SAFE AT SCHOOL: HOW POLICY CHANGE ENHANCES THE MEDICAL SAFETY AND ACCESS TO EQUAL OPPORTUNITY IN EDUCATION Crystal C. Jackson, Associate Director Legal Advocacy, ADA CDC Diabetes Translation Conference 2008 Orlando, FL
TO PREVENT AND CURE DIABETES
AND TO IMPROVE THE LIVES OF ALL
PEOPLE AFFECTED BY DIABETES
School & Diabetes
Diabetes care is 24/7
Child with diabetes cannot take a break
Smooth transition from home to school
Access to equipment, medication, and assistance is essential
Development of written care plans
Why is care at school important?
To prevent short-term complications such as hypoglycemia
To prevent or delay long-term complications such as heart and kidney disease and blindness
To ensure that child has the best possible opportunity achieve academic success and safely participate and benefit from all school activities
Goals of School Diabetes Care
A medically safe environment for students with diabetes.
Equal access to educational opportunities and school-related activities.
Enable academic achievement and enhance quality of life.
Section 504 of the Rehabilitation Act of 1973 (Section 504)
Americans with Disabilities Act (ADA)
Individuals with Disabilities Education Act (IDEA)
State law and regulations
Common Barriers to Care Despite Legal Protections
Failure to have trained staff to assist students
School’s lack of knowledge about diabetes
Refusal to administer insulin and glucagon
Lack of coverage during field trips and extracurricular activities
Refusal to allow self-management where the student is
Refusing to enroll child or sending child to “diabetes school”
Blood glucose testing
In the clinic
In the classroom
Supervision: nurse vs. student vs. school personnel
In the clinic
In the classroom
School nurse not available at all places at all times.
Reality is that most schools do not have a full-time school nurse.
Even a full-time school nurse does not solve the whole problem.
ADA supports a safe model that utilizes trained school personnel in the absence of a school nurse.
All school staff members need to have a basic knowledge of diabetes and know who to contact for help.
SAFE AT SCHOOL CAMPAIGN PRINCIPLES Students should be permitted to provide self-care wherever they are at school or school-related activities. What Is Diabetes School nurse is primary provider of diabetes care, but other school personnel must be trained to perform diabetes care tasks when the school nurse is not present.
American Academy of Pediatrics American Association of Clinical Endocrinologists American Association of Diabetes Educators American Diabetes Association American Dietetic Association Children with Diabetes Disability Rights Education and Defense Fund Juvenile Diabetes Research Foundation Lawson Wilkins Pediatric Endocrine Society Pediatric Endocrinology Nursing Society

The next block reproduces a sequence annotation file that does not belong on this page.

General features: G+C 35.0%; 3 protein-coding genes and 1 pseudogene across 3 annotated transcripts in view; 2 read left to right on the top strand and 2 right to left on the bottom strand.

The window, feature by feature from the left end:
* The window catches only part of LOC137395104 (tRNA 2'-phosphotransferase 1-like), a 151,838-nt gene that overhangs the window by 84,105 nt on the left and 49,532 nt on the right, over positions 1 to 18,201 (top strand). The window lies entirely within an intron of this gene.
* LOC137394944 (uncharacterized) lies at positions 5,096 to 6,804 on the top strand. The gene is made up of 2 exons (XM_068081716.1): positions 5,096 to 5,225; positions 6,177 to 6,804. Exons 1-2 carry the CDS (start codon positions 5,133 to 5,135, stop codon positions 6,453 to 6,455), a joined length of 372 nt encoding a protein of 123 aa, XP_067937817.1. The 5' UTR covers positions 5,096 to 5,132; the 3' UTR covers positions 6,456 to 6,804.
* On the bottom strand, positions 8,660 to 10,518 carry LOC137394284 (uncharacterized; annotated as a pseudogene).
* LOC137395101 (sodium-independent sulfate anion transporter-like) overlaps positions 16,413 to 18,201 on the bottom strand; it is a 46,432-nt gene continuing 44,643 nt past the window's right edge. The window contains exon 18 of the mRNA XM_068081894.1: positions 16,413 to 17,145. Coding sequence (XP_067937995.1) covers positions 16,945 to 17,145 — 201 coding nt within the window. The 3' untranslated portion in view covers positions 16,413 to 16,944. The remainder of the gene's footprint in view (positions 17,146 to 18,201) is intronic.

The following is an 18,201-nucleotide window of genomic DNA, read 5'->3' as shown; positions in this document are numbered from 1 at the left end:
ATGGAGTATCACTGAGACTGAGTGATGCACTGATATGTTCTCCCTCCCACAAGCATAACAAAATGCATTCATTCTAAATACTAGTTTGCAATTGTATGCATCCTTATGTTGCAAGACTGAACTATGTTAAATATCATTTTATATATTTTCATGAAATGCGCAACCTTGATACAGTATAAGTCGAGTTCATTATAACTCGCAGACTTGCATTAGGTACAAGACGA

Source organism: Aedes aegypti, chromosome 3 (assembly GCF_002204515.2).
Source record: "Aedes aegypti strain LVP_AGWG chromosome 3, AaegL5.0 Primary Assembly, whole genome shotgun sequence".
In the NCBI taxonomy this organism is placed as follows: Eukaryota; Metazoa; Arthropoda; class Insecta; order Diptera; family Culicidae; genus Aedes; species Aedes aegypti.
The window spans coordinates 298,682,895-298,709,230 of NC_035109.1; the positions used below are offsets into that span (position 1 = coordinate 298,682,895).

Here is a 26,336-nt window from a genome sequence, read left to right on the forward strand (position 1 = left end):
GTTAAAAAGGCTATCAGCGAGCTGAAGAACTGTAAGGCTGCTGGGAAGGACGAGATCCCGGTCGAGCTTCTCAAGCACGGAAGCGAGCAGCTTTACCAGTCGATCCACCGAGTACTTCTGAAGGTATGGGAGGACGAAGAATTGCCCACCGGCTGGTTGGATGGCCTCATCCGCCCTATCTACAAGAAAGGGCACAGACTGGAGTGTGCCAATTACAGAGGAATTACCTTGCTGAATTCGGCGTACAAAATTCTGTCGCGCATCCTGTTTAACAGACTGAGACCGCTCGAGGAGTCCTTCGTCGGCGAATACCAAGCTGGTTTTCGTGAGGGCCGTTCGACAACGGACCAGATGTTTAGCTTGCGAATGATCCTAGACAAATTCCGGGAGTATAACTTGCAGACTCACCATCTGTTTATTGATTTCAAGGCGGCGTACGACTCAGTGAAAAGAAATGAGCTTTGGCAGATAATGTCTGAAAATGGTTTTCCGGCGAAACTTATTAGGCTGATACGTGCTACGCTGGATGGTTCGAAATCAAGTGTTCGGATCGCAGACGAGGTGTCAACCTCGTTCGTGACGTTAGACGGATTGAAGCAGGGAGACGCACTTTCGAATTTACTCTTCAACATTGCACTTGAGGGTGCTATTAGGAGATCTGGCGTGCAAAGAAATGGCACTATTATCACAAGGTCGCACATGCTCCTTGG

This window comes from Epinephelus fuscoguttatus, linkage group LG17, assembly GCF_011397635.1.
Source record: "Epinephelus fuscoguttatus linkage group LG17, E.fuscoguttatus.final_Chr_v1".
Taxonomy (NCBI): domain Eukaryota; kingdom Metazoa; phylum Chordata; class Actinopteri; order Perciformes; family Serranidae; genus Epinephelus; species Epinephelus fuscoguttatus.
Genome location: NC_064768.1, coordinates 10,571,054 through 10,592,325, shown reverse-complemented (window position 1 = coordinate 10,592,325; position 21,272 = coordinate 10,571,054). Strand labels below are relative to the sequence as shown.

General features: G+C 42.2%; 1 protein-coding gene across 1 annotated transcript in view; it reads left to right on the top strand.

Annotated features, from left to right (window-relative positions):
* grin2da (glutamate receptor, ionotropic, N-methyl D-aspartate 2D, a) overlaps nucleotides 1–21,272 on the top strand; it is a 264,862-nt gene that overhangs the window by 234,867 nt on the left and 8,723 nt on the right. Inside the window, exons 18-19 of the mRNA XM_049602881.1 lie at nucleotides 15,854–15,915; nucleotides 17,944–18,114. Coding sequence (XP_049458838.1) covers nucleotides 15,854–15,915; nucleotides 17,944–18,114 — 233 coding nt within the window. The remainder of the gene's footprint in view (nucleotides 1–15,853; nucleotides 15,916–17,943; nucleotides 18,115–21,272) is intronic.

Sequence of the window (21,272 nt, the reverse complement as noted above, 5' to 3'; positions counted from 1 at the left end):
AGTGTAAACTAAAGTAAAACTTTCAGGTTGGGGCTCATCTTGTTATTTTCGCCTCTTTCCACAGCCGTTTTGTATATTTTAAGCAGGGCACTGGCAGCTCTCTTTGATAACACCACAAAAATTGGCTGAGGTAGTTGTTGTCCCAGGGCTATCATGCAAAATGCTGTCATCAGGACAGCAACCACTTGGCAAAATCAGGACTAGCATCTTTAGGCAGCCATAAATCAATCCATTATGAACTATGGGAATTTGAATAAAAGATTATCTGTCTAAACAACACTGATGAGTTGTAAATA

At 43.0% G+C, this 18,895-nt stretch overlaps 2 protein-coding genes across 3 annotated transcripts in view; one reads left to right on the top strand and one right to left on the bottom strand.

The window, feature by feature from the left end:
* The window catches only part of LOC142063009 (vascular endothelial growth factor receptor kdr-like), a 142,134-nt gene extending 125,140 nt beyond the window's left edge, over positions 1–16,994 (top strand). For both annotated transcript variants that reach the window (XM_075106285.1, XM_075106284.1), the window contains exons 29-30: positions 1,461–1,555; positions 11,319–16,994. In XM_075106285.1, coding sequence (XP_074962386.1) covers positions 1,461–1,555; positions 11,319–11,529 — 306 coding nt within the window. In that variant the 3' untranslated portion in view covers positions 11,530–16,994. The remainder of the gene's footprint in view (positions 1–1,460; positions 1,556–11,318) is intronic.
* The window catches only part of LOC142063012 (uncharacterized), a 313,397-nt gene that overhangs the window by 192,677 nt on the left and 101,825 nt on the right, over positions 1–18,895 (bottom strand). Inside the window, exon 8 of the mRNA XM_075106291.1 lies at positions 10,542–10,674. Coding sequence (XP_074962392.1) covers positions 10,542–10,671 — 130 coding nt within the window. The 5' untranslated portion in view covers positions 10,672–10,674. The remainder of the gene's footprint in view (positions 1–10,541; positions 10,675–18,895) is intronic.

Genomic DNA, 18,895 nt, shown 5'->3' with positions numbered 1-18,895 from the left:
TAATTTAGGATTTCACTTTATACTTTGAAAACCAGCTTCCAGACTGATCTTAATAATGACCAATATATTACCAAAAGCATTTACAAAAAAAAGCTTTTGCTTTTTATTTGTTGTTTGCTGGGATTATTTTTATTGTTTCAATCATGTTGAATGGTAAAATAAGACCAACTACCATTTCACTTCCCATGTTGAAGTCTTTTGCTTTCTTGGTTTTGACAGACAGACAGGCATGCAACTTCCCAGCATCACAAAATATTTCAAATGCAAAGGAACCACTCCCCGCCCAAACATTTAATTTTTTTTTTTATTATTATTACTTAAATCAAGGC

SAFE AT SCHOOL PRINCIPLES ENDORSED BY:
SAS AND ADA APPROACH
Educate school personnel about diabetes and legal obligations.
Negotiate using resources such as NDEP guide, Florida guidelines.
Litigate if necessary – OCR, due process, courts
Legislate if all else fails and clear legal barriers exist.
SAFE AT SCHOOL EFFORTS RESULTING IN POLICY CHANGE
School diabetes care legislation passed in 17 states.
U.S. Department of Justice settlement with two major day care providers.
U.S. Department of Education agreements resulting in improved standards of care for students with diabetes.
Lawsuit settlement with California Department of Education (federal law vs. state law)
School diabetes care laws enacted in 18 states
School diabetes care law legislation active in 5 states
LEGISLATE Consider changing state law or policies if current laws and policies do not provide students with diabetes the protection they need
Board of Nursing Action: Nevada Colorado SCHOOL DIABETES CARE LAWS Hawaii Montana Washington Oregon California Oklahoma South Carolina Tennessee Texas Nebraska Utah Indiana
School Diabetes Legislation Pending in: Massachusetts New Jersey Rhode Island “ Advocate for children with diabetes at local, state and national levels.” Sign up at the ADA Action Center: www.diabetes.org/advocacy Pennsylvania Illinois
File complaint with U.S. Department of Education, Office of Civil Rights.
School district or state due process/grievance procedure/hearing.
File complaint in state court.
File complaint in federal court.
CDE Lawsuit Settlement
California Department of Education Legal Advisory
Permits non-medical school employees to administer insulin when a nurse is not available
California school districts must meet requirements of federal law – even if nurse is not available
Prohibits sending students to a particular school as a condition of receiving medication and care
But not all policy change involves a fight…..
Examples of Collaboration Resulting in Policy Change